More Moon and Venus
The evening sky bids farewell to the old year tonight with a beautiful display -- a close pairing of the crescent Moon and the planet Venus. And to perk things up a bit, two more planets line up below them, standing side by side as the last rays of twilight fade from view.
The Moon itself is beautiful all on its own. The Sun illuminates a tiny sliver of the lunar hemisphere that faces our way, creating the bright crescent. As the Moon descends the southwestern sky, it'll shine through an ever-thicker layer of air, coloring the crescent in shades of gold and orange.
And as twilight begins to drain away, the dark part of the Moon will shine, too -- lit up by sunlight reflecting off of Earth. This "earthshine" gives the Moon a ghostly appearance.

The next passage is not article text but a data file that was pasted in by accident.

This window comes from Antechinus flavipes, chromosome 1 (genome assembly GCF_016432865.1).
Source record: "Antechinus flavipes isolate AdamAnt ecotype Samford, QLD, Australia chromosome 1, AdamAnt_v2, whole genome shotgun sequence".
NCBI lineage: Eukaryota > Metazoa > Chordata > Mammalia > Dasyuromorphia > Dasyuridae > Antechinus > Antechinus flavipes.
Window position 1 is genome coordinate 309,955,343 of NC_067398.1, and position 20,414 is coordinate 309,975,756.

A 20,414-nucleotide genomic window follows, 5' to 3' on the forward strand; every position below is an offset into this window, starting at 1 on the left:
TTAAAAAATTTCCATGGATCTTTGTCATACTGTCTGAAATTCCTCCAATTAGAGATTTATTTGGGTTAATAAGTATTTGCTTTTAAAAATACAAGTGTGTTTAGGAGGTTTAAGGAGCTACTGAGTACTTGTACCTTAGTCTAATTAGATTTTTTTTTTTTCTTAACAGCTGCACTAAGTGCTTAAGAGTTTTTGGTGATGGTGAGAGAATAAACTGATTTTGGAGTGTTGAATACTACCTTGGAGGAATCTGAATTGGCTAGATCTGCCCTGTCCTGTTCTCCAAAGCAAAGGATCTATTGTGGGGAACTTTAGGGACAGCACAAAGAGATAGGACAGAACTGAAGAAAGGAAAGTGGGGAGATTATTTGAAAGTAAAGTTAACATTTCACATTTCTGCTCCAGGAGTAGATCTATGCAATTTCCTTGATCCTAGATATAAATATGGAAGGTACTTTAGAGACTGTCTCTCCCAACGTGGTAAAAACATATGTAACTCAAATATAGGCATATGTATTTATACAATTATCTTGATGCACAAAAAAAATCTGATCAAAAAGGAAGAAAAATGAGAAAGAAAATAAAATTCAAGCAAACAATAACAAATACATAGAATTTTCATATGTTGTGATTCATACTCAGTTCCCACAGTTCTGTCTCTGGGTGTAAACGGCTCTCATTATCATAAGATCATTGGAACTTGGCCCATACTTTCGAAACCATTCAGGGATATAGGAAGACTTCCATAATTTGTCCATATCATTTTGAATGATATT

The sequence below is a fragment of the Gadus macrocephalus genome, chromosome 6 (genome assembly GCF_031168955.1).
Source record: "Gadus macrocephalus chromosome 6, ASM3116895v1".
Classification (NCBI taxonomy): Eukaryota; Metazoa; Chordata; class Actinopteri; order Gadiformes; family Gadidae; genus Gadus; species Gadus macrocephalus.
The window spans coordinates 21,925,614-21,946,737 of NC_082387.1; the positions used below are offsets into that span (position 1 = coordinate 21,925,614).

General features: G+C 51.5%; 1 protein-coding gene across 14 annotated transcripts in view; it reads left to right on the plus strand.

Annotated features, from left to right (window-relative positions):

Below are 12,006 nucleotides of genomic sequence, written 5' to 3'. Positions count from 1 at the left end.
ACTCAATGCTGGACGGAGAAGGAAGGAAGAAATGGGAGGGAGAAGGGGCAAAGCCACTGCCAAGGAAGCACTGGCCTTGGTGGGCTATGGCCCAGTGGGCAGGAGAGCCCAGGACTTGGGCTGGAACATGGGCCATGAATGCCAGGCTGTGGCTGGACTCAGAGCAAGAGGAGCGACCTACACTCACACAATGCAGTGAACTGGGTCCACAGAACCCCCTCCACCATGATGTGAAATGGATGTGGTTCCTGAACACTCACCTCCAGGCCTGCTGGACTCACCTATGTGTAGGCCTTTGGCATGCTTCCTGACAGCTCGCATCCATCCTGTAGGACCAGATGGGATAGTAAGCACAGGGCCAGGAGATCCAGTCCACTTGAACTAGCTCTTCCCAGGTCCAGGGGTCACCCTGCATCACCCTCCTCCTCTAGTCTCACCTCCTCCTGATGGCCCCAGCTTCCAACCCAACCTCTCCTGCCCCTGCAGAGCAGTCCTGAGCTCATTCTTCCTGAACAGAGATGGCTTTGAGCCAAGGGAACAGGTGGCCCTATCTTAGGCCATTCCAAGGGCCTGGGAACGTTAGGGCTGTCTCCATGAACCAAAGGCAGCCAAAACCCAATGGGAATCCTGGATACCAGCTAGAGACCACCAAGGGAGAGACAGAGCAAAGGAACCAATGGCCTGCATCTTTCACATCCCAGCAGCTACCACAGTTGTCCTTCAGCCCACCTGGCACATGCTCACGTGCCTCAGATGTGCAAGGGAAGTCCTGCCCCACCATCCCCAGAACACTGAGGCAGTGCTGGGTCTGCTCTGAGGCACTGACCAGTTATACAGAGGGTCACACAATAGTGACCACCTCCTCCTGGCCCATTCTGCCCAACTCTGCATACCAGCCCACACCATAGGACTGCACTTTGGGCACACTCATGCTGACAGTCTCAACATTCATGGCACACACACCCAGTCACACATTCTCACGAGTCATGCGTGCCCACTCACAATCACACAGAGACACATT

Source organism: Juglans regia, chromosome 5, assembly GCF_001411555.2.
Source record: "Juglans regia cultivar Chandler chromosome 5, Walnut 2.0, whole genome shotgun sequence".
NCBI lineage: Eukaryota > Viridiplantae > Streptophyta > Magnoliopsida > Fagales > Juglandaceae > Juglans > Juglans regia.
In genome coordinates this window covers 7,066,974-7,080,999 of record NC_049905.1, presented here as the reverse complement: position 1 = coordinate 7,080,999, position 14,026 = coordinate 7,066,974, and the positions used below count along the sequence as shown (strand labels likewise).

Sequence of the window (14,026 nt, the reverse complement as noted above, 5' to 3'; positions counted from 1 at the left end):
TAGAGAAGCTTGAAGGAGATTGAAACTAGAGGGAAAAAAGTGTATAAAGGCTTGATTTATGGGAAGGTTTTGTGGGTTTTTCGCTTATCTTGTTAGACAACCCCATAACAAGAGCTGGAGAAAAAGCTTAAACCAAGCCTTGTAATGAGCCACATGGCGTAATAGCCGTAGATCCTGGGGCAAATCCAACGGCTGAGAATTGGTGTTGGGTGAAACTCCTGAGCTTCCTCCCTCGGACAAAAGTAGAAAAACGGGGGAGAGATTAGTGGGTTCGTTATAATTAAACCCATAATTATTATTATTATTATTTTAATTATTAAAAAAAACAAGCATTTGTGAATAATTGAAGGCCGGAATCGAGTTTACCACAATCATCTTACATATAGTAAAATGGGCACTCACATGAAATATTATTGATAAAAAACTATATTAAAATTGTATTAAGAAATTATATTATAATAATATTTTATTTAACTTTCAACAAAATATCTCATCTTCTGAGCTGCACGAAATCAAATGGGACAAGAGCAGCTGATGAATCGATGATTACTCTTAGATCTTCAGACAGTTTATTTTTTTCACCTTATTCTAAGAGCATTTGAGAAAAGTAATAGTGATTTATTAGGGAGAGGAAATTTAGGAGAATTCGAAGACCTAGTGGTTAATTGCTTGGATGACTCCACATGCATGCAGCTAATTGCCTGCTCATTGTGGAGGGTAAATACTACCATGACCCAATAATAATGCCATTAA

Venus is the brilliant "evening star" a little below or to the lower left of the Moon as they pop into view.
The two other planets hunker far below Venus and the Moon, quite low in the southwest, and drop from view not long after it gets dark. The brighter one is Jupiter, with Mercury to its left. Jupiter is the brightest object in the night sky after Venus and the Moon, so you shouldn't have any trouble spotting it.
So enjoy the beautiful sky on what we hope will be a festive but safe New Year's Eve.
Script by Damond Benningfield, Copyright 2008
For more skywatching tips, astronomy news, and much more, read StarDate magazine.